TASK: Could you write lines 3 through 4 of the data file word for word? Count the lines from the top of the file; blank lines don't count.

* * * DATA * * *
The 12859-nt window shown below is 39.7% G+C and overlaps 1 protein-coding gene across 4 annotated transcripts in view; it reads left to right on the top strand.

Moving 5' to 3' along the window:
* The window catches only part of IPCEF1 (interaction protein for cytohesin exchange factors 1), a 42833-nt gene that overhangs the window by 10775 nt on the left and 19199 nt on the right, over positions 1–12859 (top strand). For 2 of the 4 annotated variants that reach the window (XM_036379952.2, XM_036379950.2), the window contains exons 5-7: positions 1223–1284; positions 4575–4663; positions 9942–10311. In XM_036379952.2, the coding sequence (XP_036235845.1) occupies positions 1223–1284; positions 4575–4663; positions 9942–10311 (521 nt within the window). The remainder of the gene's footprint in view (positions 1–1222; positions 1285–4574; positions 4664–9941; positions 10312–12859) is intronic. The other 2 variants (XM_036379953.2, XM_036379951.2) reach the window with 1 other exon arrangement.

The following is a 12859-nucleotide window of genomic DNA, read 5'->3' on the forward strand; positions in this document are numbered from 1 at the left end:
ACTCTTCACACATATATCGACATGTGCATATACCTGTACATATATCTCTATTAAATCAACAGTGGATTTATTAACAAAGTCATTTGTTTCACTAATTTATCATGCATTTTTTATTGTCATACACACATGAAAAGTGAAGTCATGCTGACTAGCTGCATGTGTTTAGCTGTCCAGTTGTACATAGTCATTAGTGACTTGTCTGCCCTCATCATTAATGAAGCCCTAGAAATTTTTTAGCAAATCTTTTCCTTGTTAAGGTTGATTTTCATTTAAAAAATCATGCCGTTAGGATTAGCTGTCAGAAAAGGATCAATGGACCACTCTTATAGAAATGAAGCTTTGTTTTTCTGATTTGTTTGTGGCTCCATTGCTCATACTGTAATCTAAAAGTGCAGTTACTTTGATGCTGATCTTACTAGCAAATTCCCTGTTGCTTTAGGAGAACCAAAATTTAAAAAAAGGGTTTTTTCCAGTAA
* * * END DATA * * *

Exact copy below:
* The window catches only part of IPCEF1 (interaction protein for cytohesin exchange factors 1), a 42833-nt gene that overhangs the window by 10775 nt on the left and 19199 nt on the right, over positions 1–12859 (top strand). For 2 of the 4 annotated variants that reach the window (XM_036379952.2, XM_036379950.2), the window contains exons 5-7: positions 1223–1284; positions 4575–4663; positions 9942–10311. In XM_036379952.2, the coding sequence (XP_036235845.1) occupies positions 1223–1284; positions 4575–4663; positions 9942–10311 (521 nt within the window). The remainder of the gene's footprint in view (positions 1–1222; positions 1285–4574; positions 4664–9941; positions 10312–12859) is intronic. The other 2 variants (XM_036379953.2, XM_036379951.2) reach the window with 1 other exon arrangement.

The following is a 12859-nucleotide window of genomic DNA, read 5'->3' on the forward strand; positions in this document are numbered from 1 at the left end: